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It all starts when Lord Archibald is burtally murdered (he is buried
alive) and leaves everything to his daughter Rita (Lina Romay), whom he
always hated because she is half black (in this light, Lina Romay, who is
not at all black, might not have been the perfect choice for the role),
but whom he now feels sorry for.
ARchibald's other relatives, his wife Cecilia and Simon and Marta
Tobias (William Berger, Evelyne Scott) and even his loyal servants Rufus
(Luis Barboo) and Deborah (Yelena Samarina) are of course enraged, because
they wanted their share of Archibald's fortune ... but from here on it
really gets complicated, as Scotland Yard inspector Brooks (Alberto
Dalbés) shows up from out of nowhere and starts taking over
investigations (even though this film takes place in Louisiana) - much to
the dismay of local inspector Bore (Vicente Roca) -, and he brings with
him Lord Archibald's alternative last will, a phony attorney (Jess Franco)
to read it and some more relatives, Albert Pagan (Dan van Husen) and his
wife Mairu and Lord Archibald's son Alfred, who noone really knew about.
Plus, Brooks reveals something quite shocking, the dead Lord Archibald
wasn't really Lord Archibald at all but a crook named Jennings who killed
Lord Archibald back in England and then moved to Louisiana to assume his
Meanwhile, a skull-masked killer continues to roam the estate, killing
first Archibald's wife Cecilia by tieing her to a rock at the beach and
letting the tide do the rest, then he burns Archibald's maid Deborah.
Albert Pagan soon feels tehre is something wrong, and asks his wife, a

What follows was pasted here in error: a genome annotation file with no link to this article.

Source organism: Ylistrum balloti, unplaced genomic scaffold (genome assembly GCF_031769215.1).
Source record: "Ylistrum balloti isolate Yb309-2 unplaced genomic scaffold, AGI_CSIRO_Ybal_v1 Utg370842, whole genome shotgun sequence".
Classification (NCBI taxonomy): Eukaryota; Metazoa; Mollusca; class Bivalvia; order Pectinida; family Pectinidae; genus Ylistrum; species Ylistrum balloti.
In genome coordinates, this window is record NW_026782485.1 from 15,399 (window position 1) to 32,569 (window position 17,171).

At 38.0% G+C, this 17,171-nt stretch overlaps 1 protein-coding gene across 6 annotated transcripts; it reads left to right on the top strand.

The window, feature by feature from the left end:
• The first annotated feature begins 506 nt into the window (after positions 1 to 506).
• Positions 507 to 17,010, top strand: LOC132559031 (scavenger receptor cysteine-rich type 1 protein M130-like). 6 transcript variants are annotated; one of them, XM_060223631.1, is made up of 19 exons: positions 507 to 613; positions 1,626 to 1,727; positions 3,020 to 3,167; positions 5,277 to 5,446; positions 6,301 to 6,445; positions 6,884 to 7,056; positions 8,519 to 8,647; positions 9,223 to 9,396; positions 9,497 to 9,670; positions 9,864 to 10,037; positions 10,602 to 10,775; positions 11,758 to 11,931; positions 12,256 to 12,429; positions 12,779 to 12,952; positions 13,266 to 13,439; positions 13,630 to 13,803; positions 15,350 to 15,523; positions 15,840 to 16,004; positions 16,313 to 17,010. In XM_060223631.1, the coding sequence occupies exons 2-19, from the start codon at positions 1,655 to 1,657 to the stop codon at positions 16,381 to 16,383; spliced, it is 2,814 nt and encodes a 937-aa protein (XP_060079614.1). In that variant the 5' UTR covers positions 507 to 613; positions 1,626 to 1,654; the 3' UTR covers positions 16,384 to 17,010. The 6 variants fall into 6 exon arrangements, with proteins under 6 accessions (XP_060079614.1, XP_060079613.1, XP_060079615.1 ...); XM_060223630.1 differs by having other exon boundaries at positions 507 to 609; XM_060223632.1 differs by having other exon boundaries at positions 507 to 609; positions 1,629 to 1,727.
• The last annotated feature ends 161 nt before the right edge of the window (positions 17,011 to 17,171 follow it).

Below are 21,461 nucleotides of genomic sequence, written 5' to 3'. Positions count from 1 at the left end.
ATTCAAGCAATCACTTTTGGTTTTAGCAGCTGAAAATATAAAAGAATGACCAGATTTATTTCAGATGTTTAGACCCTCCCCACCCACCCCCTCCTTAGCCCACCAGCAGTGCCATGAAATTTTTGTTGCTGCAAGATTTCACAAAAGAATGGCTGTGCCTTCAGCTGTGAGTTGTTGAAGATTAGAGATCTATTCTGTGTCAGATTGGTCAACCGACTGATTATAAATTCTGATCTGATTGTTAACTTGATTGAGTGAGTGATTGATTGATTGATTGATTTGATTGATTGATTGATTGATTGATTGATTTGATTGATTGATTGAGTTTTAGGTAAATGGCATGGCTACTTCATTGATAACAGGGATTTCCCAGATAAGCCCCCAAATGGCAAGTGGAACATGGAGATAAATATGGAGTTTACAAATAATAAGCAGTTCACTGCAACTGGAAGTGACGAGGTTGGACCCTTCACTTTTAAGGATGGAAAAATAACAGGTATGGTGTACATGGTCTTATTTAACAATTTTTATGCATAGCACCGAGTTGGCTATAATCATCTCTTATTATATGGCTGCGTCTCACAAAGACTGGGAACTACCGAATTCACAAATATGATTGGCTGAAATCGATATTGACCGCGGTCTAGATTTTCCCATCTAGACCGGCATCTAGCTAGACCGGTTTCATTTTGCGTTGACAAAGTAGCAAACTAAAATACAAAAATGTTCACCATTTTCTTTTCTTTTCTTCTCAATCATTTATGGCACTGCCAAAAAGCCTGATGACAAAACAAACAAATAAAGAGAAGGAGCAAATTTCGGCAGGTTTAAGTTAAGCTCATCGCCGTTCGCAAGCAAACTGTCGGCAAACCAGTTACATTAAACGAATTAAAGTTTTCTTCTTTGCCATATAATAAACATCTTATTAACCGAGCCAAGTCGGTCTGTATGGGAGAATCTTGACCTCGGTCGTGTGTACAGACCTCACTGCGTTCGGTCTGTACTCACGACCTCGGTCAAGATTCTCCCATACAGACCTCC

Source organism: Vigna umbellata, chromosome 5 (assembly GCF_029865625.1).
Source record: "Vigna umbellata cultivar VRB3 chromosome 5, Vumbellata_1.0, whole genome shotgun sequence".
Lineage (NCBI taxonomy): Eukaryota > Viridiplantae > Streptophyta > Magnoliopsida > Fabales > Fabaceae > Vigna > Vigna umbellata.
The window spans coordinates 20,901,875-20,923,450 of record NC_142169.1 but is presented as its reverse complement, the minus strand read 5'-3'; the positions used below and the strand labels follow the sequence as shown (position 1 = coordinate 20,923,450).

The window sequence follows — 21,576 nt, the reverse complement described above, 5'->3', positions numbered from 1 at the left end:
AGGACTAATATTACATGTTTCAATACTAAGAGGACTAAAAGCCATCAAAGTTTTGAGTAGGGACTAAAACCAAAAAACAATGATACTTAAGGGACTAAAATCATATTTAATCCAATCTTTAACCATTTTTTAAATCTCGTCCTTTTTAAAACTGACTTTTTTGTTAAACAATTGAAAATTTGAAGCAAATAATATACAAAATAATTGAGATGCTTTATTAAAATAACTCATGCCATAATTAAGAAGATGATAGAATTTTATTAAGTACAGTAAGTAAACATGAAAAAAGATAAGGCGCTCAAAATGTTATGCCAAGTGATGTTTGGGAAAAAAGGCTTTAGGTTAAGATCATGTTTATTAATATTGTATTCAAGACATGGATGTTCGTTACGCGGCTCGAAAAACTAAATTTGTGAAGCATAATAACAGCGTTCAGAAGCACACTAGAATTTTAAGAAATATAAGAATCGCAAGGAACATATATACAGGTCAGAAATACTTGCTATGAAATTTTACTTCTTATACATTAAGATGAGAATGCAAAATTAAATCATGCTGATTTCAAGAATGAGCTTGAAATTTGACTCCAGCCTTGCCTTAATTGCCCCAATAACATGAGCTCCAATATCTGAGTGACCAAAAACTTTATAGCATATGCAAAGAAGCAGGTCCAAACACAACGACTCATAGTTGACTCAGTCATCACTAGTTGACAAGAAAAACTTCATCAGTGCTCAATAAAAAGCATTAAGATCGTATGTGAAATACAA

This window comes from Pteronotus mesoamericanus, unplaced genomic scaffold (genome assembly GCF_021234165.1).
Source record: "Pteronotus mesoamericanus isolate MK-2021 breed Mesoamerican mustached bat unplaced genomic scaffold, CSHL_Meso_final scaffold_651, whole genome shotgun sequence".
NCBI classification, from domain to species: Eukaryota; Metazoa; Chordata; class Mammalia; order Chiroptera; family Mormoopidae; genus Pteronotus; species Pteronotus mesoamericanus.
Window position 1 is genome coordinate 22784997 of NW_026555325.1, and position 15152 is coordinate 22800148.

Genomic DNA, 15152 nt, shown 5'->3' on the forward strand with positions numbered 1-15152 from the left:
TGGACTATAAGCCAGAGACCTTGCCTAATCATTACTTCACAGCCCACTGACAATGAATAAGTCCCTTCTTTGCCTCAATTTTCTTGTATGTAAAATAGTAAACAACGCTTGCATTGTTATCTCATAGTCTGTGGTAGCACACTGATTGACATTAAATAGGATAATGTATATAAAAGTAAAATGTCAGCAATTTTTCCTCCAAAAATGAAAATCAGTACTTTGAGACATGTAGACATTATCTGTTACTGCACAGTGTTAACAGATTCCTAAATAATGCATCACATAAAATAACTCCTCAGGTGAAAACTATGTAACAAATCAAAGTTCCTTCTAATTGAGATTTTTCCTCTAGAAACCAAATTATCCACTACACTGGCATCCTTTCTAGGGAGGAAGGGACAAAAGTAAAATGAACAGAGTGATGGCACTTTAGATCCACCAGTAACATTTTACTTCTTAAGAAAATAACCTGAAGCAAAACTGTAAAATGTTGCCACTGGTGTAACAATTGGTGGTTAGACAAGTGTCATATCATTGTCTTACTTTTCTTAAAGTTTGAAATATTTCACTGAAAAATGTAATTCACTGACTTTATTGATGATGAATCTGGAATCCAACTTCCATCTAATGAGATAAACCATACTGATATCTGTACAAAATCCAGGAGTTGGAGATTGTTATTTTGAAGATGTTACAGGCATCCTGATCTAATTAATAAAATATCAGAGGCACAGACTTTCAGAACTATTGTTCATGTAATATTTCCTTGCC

spiritist, to get into contact with the real, dead Lord Archibald, but
both of them are killed by Rufus before she can do so, who in turn is then
shot by the police.
Eventually, Rita is also attacked, but she is lucky and survives it
with only a slight concussion.
Ultimately, Simon Tobias, who is now one of the main heirs to
Archibald's fortune, gets so greedy about it that he drowns his wife in
the bathtub, just so he doesn't have to share with her. But immediately
afterwards, he comes to face the masked killer, unmasks him and ... it's
Brooks of Scotland Yard, who is really Archibald who is now out to avenge
himself on all those who have killed him - and sure enough, Simon is next
on his list ... then he goes to the hospital where Rita is at to also kill
the daughter of the man who killed him, but fortunately inspector Bore has
since put two and two together and figured out who Brooks really is ...
and he kills him just before he can do the girl any harm.
And the ending sees Rita and Archibald's son Alfred - pretty much the
only two survivors of the ordeal - as a loving couple ...
As a straight murder mystery, La Noche de los Asesinos just
doesn't work, it's way too full of unlikely (if overly clichéd)
plottwists, unnecessary subplots and characters taking center stage for a
while ... however, the film was never intended to be a straight, seious
murder mystery but rather a loving if tongue-firmly-in-cheek hommage to
Euro-whodunnits like the German Edgar
Wallace-series -, and as this, La Noche de los Asesinos
works like a charm with its plot about a vast inheritance, a cast full of
legacy hunters, Lina Romay as the embodiment of wronged innocence (in this
respect it even works that she claims to be half black even thogh quite
clearly she isn't) and a violent killer in a skull mask.
Of course, if you take the film seriously for even one moment, its
effect is lost on you, but if you let the inner child in you watch it, and
probably have a few beers with it, there is no reason why you shouldn't